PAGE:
The mood in the city was calm on Tuesday, with many people still wandering the streets, but signs of the increased threat could be felt.
Authorities have told Ukrainians to work from home where possible from Tuesday to Thursday, also urging people to take air raid warnings seriously and seek shelter when sirens sound.
The Kyiv city administration banned large public gatherings until Thursday, fearing that a crowd of celebrating residents could become a target for a Russian missile strike.
NUCLEAR POWDER KEG
Six months on from the Russian invasion, which has caused thousands of deaths, made millions of people refugees and destroyed whole cities, the conflict is locked in a stalemate.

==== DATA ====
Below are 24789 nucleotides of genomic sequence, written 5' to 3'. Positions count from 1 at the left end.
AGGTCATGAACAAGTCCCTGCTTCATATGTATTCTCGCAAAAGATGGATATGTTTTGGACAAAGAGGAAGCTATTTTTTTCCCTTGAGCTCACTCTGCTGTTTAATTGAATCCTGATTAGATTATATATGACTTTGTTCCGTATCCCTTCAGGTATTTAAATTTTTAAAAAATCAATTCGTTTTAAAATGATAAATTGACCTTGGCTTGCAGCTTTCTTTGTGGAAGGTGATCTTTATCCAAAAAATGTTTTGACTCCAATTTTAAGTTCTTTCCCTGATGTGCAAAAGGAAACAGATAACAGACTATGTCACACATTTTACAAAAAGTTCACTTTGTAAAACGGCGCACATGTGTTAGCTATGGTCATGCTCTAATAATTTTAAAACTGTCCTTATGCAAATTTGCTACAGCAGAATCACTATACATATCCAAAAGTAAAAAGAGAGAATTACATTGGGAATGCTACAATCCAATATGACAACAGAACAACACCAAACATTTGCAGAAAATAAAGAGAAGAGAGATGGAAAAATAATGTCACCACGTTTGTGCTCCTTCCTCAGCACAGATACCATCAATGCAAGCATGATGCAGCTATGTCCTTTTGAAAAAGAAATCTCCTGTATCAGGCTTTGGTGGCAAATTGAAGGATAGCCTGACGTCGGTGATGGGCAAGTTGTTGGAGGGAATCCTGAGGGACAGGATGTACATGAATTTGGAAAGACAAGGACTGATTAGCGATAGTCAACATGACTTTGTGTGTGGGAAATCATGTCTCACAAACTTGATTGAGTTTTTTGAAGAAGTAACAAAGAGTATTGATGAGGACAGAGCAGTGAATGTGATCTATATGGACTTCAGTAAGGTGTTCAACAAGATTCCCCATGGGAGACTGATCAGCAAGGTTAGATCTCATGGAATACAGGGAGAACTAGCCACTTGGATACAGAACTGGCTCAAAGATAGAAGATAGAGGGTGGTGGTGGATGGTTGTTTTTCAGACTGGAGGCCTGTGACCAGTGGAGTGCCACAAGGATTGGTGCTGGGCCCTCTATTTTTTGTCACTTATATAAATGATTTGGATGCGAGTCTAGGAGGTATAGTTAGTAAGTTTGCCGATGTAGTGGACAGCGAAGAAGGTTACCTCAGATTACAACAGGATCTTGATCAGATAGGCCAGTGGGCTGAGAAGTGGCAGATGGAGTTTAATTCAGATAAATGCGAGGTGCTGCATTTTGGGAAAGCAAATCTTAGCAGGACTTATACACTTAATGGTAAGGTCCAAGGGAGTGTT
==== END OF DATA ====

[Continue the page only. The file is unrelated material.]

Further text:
Russian forces control a large swathe of the south, including along the Black Sea and the Sea of Azov coasts, and chunks of the eastern Donbas region. The prospects for peace look almost non-existent.
Russian shelling hit eastern Kharkiv – Ukraine’s second-largest city – around dawn on Tuesday, regional governor Oleh Synehubov said. A house had been hit but no one was hurt, he said.
In the south, Ukraine said Russia fired artillery and mounted air strikes in several towns in the Zaporizhzhia region, where Russian forces captured the nuclear power plant shortly after the start of the invasion.
Artillery and rocket fire near the Zaporizhzhia nuclear reactor complex, on the south bank of the Dnipro River, has led to calls for the area to be demilitarised. The two sides have traded blame over frequent shelling at the plant.